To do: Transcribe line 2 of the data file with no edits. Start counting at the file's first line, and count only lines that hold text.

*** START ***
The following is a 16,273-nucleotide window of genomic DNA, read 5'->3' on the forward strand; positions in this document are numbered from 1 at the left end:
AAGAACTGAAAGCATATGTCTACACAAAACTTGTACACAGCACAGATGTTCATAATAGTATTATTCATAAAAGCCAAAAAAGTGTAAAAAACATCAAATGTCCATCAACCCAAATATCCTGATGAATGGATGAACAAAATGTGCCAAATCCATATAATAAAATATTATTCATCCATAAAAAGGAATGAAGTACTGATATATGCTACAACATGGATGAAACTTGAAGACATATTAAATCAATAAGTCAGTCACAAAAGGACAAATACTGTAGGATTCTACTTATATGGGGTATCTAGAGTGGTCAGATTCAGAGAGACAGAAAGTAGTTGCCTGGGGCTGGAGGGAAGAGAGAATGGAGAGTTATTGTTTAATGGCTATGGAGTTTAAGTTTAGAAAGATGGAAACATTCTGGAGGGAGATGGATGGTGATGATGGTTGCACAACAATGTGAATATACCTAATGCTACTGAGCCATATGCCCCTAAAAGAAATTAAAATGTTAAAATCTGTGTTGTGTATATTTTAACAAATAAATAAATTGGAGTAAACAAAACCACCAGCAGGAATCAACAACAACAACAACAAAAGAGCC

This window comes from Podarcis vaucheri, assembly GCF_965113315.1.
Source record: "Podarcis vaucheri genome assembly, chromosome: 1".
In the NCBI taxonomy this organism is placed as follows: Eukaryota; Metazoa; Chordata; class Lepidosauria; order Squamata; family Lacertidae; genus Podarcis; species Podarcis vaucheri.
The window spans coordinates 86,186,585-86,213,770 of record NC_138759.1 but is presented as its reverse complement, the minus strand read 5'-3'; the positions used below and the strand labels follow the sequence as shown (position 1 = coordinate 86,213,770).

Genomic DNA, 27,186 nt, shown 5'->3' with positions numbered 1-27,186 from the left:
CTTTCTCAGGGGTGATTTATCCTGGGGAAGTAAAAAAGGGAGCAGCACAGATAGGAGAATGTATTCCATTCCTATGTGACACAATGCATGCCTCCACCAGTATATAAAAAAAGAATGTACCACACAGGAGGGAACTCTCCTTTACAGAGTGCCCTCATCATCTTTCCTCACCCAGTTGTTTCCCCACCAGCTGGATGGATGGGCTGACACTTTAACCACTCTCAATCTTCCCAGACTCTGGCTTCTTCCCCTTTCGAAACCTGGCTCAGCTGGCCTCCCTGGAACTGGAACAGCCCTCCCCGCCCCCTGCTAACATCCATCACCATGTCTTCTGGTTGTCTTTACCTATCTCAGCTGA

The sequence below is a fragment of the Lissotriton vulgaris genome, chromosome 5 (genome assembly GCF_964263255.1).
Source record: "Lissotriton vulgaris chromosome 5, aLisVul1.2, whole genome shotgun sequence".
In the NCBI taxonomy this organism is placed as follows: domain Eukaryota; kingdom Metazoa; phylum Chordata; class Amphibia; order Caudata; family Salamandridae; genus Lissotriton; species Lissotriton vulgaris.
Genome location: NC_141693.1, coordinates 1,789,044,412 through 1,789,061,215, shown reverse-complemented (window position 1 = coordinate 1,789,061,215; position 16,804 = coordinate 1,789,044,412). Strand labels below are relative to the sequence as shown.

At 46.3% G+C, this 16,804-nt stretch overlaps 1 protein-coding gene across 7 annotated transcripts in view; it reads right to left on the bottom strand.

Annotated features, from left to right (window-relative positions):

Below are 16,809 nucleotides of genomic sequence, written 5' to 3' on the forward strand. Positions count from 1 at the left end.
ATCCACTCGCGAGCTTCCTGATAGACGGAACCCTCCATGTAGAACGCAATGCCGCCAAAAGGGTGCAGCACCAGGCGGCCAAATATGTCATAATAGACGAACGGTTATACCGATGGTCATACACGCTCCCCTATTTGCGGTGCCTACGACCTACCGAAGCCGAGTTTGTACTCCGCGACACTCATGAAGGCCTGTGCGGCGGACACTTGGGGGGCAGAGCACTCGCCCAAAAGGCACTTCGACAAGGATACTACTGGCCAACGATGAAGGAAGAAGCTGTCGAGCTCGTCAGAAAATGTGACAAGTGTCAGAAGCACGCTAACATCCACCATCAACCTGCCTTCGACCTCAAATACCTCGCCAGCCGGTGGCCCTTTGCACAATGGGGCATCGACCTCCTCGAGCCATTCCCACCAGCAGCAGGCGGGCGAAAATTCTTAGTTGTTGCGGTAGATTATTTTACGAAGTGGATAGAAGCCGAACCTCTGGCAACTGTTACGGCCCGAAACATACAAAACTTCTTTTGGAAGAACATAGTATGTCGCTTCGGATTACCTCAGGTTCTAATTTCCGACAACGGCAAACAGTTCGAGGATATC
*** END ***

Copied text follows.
AAGAACTGAAAGCATATGTCTACACAAAACTTGTACACAGCACAGATGTTCATAATAGTATTATTCATAAAAGCCAAAAAAGTGTAAAAAACATCAAATGTCCATCAACCCAAATATCCTGATGAATGGATGAACAAAATGTGCCAAATCCATATAATAAAATATTATTCATCCATAAAAAGGAATGAAGTACTGATATATGCTACAACATGGATGAAACTTGAAGACATATTAAATCAATAAGTCAGTCACAAAAGGACAAATACTGTAGGATTCTACTTATATGGGGTATCTAGAGTGGTCAGATTCAGAGAGACAGAAAGTAGTTGCCTGGGGCTGGAGGGAAGAGAGAATGGAGAGTTATTGTTTAATGGCTATGGAGTTTAAGTTTAGAAAGATGGAAACATTCTGGAGGGAGATGGATGGTGATGATGGTTGCACAACAATGTGAATATACCTAATGCTACTGAGCCATATGCCCCTAAAAGAAATTAAAATGTTAAAATCTGTGTTGTGTATATTTTAACAAATAAATAAATTGGAGTAAACAAAACCACCAGCAGGAATCAACAACAACAACAACAAAAGAGCC